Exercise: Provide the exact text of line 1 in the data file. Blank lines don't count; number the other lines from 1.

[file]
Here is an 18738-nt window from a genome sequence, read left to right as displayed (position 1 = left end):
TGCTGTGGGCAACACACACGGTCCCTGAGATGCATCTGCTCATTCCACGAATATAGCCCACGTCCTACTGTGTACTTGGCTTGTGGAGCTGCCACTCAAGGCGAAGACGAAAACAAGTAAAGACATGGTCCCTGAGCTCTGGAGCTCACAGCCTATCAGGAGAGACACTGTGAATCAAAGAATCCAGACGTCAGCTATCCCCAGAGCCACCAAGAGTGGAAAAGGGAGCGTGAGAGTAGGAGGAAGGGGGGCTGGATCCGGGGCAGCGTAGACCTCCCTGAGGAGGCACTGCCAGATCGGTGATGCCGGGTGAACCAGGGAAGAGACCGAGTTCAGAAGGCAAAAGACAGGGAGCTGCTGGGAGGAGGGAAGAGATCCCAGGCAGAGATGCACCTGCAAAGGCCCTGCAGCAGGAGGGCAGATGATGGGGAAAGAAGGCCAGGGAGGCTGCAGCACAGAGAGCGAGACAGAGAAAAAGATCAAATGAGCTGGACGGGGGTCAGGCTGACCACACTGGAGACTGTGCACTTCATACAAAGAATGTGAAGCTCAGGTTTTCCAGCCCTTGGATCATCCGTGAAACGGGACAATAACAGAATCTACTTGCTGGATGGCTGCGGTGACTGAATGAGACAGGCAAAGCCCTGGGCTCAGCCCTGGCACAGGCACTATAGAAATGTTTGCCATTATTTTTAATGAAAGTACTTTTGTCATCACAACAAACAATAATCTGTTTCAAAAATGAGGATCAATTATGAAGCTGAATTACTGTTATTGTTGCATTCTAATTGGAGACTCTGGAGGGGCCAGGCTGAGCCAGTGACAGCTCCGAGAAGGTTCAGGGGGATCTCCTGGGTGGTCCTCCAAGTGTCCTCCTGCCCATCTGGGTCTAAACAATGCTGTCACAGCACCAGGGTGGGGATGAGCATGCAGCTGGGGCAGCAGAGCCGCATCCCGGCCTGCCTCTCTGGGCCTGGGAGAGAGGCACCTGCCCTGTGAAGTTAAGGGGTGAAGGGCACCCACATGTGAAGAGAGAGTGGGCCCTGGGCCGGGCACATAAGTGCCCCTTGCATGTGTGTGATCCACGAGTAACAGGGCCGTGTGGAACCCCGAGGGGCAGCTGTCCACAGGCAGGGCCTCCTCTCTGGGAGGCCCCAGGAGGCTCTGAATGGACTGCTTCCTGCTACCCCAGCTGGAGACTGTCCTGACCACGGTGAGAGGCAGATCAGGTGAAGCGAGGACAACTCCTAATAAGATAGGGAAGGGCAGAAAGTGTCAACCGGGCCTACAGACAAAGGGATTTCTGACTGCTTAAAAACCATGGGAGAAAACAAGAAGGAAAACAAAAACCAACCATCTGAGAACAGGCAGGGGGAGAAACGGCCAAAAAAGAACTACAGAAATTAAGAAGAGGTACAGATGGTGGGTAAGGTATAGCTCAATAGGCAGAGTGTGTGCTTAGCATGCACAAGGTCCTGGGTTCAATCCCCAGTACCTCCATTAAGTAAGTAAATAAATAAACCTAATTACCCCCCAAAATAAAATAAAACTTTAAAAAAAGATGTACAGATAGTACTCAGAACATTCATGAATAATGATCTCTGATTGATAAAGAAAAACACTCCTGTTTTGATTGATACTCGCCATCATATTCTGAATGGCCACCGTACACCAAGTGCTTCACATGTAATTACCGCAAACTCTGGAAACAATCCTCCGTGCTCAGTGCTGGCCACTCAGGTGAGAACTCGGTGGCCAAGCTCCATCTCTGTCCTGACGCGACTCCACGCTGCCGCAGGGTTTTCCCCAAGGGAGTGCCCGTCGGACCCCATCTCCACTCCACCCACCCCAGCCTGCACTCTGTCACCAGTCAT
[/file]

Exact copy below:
Here is an 18738-nt window from a genome sequence, read left to right as displayed (position 1 = left end):